Introducing our latest Featured Artist, Kathy Parker!

Wildlings, come and meet our latest Featured Artist, the incredible Kathy Parker!

Kathy Parker is a writer, poet and spoken word performer from South Australia.

Kathy’s poems are raw, emotional and unapologetic; encompassing themes such as trauma, abuse, domestic violence, body image, self-worth, love, loss and healing. She writes from the heart of a survivor and warrior; confronting the brokenness of her life while leaving others empowered to overcome the brokenness of theirs.

When not writing poetry, Kathy is a contributor for Network Ten’s news website, 10 Daily, with work also published at SA Life Magazine, Elephant Journal, The Mighty, The Minds Journal, and Thought Catalog. Visit her website

Today we are lucky to introduce Kathy with a previously unpublished poem, And This Dead Bird Belongs To Me.

And This Dead Bird Belongs To Me

My mother pulls at the skin of her lips.

On stage, the poet speaks of legacy;
generations woven together
with tight-knit threads of belonging
and I imagine what it must be
to taste such pride upon a tongue;
swallow its goodness
until the hunger pains of
are silenced beneath my sternum.

I read an article about the
second-hand dangers of alcohol;
that children in alcoholic families
suffer trauma
as acute as soldiers in combat; how
they carry the trauma their entire lives
like an albatross around their neck
and I realise this is the legacy
I have been given; a dead bird
I beat against my chest
declaring, this is mine,
all the while pretending
the splinter in my mother’s flesh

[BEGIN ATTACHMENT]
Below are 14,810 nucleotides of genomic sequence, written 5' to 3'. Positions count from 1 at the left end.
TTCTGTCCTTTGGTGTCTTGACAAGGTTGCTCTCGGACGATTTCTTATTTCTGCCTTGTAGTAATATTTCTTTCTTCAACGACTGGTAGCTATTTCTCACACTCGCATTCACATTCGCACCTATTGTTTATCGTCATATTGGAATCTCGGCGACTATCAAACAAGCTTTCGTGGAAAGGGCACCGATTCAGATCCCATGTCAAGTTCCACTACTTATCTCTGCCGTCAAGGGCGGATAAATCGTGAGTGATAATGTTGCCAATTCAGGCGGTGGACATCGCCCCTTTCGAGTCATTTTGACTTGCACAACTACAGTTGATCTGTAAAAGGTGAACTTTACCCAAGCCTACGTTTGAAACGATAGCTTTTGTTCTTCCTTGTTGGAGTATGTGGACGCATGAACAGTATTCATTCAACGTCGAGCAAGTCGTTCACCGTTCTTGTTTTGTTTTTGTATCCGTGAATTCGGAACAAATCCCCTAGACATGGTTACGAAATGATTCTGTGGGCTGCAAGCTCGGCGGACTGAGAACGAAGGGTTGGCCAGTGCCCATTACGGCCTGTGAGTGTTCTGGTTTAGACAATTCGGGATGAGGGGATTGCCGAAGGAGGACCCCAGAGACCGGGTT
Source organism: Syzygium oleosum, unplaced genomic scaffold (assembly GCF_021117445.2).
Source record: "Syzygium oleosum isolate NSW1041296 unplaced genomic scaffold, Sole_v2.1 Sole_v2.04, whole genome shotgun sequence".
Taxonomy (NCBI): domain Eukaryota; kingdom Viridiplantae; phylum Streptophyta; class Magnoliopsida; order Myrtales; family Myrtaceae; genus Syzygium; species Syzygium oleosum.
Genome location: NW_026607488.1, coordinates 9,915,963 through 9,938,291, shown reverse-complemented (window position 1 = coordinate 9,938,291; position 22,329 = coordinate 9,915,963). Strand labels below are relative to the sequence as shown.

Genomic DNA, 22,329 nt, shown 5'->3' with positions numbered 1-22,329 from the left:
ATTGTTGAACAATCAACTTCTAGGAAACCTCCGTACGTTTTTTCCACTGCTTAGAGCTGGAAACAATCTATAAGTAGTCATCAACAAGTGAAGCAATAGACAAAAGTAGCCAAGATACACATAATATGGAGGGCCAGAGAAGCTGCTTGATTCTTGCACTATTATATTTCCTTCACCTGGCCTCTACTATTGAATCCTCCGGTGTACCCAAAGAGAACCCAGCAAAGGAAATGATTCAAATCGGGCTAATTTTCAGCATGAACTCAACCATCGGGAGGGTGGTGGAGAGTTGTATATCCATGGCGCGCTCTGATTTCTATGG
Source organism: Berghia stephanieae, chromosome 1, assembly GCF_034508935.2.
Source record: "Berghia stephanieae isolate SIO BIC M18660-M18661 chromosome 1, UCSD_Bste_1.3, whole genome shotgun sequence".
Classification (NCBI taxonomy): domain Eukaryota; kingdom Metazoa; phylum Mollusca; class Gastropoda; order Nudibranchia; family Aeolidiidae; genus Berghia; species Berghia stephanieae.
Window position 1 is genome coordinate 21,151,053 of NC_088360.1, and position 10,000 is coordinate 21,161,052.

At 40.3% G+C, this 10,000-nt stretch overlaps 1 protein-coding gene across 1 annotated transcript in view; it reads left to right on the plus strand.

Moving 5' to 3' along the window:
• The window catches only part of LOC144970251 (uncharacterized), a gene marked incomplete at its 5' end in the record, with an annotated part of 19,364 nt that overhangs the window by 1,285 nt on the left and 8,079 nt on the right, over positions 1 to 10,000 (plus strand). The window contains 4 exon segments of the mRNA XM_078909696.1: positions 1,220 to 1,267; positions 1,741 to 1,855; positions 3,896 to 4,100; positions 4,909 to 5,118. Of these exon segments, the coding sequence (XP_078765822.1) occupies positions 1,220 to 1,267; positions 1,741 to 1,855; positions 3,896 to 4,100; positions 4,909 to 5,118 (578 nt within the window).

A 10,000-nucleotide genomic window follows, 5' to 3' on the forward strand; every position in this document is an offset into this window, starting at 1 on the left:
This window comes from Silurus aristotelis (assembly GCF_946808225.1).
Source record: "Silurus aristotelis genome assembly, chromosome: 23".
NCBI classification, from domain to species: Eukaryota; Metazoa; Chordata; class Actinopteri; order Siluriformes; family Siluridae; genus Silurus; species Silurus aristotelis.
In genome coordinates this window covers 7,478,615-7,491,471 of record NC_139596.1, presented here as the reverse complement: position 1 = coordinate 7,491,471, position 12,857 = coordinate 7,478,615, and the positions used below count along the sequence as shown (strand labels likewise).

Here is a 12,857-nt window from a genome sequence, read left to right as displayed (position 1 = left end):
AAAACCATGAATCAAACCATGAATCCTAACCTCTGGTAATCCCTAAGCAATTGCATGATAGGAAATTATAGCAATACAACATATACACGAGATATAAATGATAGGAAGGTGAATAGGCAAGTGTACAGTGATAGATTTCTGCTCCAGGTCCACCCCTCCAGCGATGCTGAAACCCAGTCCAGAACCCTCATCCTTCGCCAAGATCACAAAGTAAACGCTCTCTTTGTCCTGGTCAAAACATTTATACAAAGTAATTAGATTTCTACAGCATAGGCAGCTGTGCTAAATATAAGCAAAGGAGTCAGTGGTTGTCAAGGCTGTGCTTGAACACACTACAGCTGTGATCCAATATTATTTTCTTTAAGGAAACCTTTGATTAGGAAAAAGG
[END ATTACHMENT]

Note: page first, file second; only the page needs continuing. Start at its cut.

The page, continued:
has not become the spear through mine.

My mother pulls at the skin of her lips
until they bleed and it takes me years
to understand
this is how she keeps her hands busy.

They say children of alcoholics
are four times more likely
to suffer addiction
but I have learned this isn’t true;
that if I tie control around my body
like a straightjacket
it will restrain the chaos inside of me;
that if I say a drink poured
is just a moment of weakness
and not one of truth
then I can pretend I’m able to stop
when I want to
even as I don’t know how to, and

I pull at the threads of my healing
the same way my mother pulls
at the skin of her lips;

with restless hands that unravel
the deception sewn through my mouth
every time I have said
I am not her
even yet as I have hidden another
empty bottle
beneath a wastebasket of lies;
what magic to be both victim
and one who revictimizes herself;
to take the bones of this dead bird
and sculpt them
into the outline of a woman
I can only hope to be

all the while forgiving
the one I have been.

They say the opposite
of addiction is not sobriety;
but choice.
I cannot apologise for the ways
I have chosen to survive until now;
how I have improvised
on the field of a war
I was not trained to fight,
hoping my wounds will hold together
to not bleed on the same ground
my children will one day walk upon;
but this legacy
is still mine to choose -
whether to break generational cycles,
or be broken by them.

I pull at the threads of my healing
and stumble over them.

I tie the ends, and carry on.

I want to pay tribute to this quote from Elizabeth Strout, whose words were the inspiration
and cornerstone of this poem: “But I think I know so well the pain we children clutch to our
chests, how it lasts our whole lifetime, with longings so large you can’t even weep. We hold it
tight, we do, with each seizure of the beating heart: This is mine, this is mine, this is mine.”